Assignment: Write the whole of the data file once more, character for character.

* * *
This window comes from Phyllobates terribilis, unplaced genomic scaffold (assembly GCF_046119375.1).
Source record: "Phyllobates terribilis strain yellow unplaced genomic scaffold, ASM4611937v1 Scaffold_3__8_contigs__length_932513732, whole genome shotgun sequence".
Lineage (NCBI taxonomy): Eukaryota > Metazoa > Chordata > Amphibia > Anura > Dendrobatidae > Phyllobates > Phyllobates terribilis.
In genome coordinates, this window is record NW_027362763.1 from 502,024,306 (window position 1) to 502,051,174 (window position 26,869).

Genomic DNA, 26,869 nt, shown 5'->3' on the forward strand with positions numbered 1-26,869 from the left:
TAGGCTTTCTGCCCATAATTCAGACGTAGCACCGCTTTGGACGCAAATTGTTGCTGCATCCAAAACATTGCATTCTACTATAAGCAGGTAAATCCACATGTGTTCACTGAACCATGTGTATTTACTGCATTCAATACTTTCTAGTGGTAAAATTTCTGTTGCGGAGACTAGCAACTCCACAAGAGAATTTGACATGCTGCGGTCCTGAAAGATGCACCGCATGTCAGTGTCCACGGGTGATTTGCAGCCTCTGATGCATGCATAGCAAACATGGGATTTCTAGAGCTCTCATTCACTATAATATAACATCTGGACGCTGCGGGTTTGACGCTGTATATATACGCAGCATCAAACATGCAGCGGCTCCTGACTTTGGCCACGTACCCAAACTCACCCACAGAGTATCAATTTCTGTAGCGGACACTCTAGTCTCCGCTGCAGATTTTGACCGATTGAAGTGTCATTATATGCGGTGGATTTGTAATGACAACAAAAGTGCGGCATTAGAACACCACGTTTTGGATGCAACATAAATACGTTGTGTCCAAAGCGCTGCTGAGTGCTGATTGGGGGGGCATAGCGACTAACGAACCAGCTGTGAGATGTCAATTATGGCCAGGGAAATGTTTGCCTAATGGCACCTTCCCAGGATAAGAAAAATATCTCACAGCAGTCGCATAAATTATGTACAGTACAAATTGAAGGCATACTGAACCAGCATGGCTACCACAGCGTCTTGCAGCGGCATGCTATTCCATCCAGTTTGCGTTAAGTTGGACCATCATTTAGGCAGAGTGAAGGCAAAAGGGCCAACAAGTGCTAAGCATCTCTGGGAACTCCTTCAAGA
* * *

This window comes from Phyllobates terribilis, unplaced genomic scaffold (assembly GCF_046119375.1).
Source record: "Phyllobates terribilis strain yellow unplaced genomic scaffold, ASM4611937v1 Scaffold_3__8_contigs__length_932513732, whole genome shotgun sequence".
Lineage (NCBI taxonomy): Eukaryota > Metazoa > Chordata > Amphibia > Anura > Dendrobatidae > Phyllobates > Phyllobates terribilis.
In genome coordinates, this window is record NW_027362763.1 from 502,024,306 (window position 1) to 502,051,174 (window position 26,869).

Genomic DNA, 26,869 nt, shown 5'->3' on the forward strand with positions numbered 1-26,869 from the left:
TAGGCTTTCTGCCCATAATTCAGACGTAGCACCGCTTTGGACGCAAATTGTTGCTGCATCCAAAACATTGCATTCTACTATAAGCAGGTAAATCCACATGTGTTCACTGAACCATGTGTATTTACTGCATTCAATACTTTCTAGTGGTAAAATTTCTGTTGCGGAGACTAGCAACTCCACAAGAGAATTTGACATGCTGCGGTCCTGAAAGATGCACCGCATGTCAGTGTCCACGGGTGATTTGCAGCCTCTGATGCATGCATAGCAAACATGGGATTTCTAGAGCTCTCATTCACTATAATATAACATCTGGACGCTGCGGGTTTGACGCTGTATATATACGCAGCATCAAACATGCAGCGGCTCCTGACTTTGGCCACGTACCCAAACTCACCCACAGAGTATCAATTTCTGTAGCGGACACTCTAGTCTCCGCTGCAGATTTTGACCGATTGAAGTGTCATTATATGCGGTGGATTTGTAATGACAACAAAAGTGCGGCATTAGAACACCACGTTTTGGATGCAACATAAATACGTTGTGTCCAAAGCGCTGCTGAGTGCTGATTGGGGGGGCATAGCGACTAACGAACCAGCTGTGAGATGTCAATTATGGCCAGGGAAATGTTTGCCTAATGGCACCTTCCCAGGATAAGAAAAATATCTCACAGCAGTCGCATAAATTATGTACAGTACAAATTGAAGGCATACTGAACCAGCATGGCTACCACAGCGTCTTGCAGCGGCATGCTATTCCATCCAGTTTGCGTTAAGTTGGACCATCATTTAGGCAGAGTGAAGGCAAAAGGGCCAACAAGTGCTAAGCATCTCTGGGAACTCCTTCAAGA